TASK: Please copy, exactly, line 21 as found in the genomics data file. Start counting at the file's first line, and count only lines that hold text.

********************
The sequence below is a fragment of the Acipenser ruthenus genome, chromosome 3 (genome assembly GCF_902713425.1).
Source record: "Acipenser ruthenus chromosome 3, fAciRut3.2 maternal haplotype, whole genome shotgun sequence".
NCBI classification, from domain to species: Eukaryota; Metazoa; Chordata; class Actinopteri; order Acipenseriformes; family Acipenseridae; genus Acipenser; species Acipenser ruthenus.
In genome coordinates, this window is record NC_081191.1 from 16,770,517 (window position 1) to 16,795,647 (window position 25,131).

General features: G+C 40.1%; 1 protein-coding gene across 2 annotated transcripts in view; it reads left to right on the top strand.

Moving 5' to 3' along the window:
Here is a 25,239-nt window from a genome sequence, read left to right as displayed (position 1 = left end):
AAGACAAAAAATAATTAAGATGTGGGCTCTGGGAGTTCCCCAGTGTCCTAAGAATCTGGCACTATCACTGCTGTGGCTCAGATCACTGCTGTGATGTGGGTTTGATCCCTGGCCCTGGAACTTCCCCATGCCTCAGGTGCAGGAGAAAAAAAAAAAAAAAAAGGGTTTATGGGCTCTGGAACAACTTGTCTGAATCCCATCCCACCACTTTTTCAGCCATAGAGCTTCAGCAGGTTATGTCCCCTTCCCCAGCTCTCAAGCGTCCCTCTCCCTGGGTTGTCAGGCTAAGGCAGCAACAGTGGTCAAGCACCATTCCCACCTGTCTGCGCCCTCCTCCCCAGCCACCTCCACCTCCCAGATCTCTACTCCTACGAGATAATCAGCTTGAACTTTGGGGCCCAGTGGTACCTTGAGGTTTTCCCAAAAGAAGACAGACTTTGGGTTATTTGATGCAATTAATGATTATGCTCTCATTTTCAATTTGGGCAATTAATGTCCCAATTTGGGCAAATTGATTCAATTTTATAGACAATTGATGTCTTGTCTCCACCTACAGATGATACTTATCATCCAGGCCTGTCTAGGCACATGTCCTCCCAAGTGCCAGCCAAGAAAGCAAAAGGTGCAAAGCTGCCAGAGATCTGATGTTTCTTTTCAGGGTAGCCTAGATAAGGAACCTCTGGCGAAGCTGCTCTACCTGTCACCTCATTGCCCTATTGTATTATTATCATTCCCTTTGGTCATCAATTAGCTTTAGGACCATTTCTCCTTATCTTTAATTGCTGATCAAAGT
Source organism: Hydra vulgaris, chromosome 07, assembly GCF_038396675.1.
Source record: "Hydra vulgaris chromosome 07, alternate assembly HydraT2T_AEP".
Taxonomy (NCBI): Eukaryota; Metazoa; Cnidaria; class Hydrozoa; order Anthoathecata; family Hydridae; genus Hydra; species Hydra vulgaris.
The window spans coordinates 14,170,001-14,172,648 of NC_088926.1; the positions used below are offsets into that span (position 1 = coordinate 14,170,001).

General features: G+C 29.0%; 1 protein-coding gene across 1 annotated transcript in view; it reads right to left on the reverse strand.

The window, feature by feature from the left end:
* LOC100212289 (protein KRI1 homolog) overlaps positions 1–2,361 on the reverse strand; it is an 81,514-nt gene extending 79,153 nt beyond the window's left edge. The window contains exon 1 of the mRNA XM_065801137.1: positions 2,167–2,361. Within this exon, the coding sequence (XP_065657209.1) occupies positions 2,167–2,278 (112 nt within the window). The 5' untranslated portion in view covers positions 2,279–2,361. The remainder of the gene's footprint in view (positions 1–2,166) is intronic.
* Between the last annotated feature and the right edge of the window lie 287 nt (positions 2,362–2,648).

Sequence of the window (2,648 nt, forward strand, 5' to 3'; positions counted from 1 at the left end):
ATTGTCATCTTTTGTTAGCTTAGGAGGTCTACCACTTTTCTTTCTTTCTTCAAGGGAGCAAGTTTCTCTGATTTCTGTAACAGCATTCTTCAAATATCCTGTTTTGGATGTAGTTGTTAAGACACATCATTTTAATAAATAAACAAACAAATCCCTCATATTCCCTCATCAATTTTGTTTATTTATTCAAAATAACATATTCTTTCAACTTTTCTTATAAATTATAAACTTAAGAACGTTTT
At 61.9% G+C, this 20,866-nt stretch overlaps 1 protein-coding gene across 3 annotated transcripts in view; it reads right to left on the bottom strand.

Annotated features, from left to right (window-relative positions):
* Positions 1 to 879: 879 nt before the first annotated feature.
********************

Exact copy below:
* Positions 1 to 879: 879 nt before the first annotated feature.